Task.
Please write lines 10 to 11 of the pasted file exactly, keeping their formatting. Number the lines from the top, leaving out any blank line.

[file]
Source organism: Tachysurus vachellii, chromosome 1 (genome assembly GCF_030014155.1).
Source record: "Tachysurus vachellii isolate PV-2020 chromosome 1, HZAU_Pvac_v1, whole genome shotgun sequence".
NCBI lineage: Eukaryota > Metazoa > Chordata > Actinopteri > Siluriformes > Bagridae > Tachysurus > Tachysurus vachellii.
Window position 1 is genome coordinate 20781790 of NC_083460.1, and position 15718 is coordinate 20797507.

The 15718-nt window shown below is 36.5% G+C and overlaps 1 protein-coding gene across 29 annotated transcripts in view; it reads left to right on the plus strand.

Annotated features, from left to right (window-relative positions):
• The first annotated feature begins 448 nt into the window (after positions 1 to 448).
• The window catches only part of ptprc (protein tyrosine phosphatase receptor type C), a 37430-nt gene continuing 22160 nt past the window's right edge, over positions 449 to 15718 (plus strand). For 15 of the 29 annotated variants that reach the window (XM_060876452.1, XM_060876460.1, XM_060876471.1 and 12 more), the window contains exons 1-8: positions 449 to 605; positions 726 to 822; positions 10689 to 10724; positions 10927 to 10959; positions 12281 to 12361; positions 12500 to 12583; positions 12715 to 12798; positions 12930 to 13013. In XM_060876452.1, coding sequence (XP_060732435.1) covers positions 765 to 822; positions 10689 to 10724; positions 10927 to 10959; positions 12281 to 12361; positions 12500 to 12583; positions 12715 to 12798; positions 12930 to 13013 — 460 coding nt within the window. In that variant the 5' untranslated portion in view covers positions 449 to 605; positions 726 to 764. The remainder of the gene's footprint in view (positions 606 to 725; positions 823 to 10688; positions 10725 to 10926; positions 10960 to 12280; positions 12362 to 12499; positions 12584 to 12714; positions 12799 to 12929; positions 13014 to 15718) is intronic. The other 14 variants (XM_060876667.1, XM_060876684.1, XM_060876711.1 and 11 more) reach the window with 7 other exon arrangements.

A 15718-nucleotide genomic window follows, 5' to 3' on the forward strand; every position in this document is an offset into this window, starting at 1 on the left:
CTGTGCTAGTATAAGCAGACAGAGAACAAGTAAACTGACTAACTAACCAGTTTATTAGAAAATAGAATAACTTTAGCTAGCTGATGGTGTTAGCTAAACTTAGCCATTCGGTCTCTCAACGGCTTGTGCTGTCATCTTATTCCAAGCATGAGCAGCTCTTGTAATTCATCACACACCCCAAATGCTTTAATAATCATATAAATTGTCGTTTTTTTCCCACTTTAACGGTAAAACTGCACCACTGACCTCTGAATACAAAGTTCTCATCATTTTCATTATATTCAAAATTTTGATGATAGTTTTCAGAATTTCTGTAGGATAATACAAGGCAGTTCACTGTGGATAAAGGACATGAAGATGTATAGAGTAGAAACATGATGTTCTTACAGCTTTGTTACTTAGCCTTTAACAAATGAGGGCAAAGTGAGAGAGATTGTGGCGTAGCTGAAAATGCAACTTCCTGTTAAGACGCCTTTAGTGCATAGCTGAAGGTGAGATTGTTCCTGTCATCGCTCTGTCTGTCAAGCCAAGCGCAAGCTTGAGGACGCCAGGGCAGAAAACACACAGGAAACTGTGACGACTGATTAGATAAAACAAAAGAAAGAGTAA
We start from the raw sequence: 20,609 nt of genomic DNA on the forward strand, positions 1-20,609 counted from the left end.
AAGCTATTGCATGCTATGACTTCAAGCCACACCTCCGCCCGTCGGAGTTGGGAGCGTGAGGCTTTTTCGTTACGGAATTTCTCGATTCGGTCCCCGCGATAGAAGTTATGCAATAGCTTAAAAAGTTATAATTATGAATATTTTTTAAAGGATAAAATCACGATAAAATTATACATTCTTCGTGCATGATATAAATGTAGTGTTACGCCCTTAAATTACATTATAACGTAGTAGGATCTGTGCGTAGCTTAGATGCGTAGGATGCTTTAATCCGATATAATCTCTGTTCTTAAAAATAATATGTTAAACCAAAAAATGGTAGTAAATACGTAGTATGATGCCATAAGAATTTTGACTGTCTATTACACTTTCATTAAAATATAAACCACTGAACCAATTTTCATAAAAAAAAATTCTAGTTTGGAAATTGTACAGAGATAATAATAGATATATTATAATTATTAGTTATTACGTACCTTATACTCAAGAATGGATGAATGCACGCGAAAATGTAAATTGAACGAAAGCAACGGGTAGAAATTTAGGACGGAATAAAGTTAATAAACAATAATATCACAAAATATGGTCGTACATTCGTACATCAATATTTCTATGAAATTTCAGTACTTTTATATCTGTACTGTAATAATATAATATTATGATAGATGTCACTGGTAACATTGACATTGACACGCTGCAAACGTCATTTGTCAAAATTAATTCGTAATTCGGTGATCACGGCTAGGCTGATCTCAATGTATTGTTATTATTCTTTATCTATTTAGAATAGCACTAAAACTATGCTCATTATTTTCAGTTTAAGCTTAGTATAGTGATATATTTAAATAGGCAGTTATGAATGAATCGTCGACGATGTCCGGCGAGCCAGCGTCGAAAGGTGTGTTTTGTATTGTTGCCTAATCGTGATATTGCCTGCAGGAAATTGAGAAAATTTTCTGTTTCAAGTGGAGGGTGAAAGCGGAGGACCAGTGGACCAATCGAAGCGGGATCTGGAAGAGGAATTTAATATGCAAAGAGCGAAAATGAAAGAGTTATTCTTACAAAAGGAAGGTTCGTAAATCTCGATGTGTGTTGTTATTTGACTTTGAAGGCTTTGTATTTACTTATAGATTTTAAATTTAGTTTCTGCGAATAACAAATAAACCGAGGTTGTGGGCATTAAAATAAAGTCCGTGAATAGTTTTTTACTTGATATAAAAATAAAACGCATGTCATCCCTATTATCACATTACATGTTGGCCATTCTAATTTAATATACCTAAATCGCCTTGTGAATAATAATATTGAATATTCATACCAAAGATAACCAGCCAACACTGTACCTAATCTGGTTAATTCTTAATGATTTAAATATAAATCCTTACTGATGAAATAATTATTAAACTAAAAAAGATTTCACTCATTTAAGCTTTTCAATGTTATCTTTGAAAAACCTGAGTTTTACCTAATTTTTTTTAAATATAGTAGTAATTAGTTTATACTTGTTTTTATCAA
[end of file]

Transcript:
CTGTGCTAGTATAAGCAGACAGAGAACAAGTAAACTGACTAACTAACCAGTTTATTAGAAAATAGAATAACTTTAGCTAGCTGATGGTGTTAGCTAAACTTAGCCATTCGGTCTCTCAACGGCTTGTGCTGTCATCTTATTCCAAGCATGAGCAGCTCTTGTAATTCATCACACACCCCAAATGCTTTAATAATCATATAAATTGTCGTTTTTTTCCCACTTTAACGGTAAAACTGCACCACTGACCTCTGAATACAAAGTTCTCATCATTTTCATTATATTCAAAATTTTGATGATAGTTTTCAGAATTTCTGTAGGATAATACAAGGCAGTTCACTGTGGATAAAGGACATGAAGATGTATAGAGTAGAAACATGATGTTCTTACAGCTTTGTTACTTAGCCTTTAACAAATGAGGGCAAAGTGAGAGAGATTGTGGCGTAGCTGAAAATGCAACTTCCTGTTAAGACGCCTTTAGTGCATAGCTGAAGGTGAGATTGTTCCTGTCATCGCTCTGTCTGTCAAGCCAAGCGCAAGCTTGAGGACGCCAGGGCAGAAAACACACAGGAAACTGTGACGACTGATTAGATAAAACAAAAGAAAGAGTAA
We start from the raw sequence: 20,609 nt of genomic DNA on the forward strand, positions 1-20,609 counted from the left end.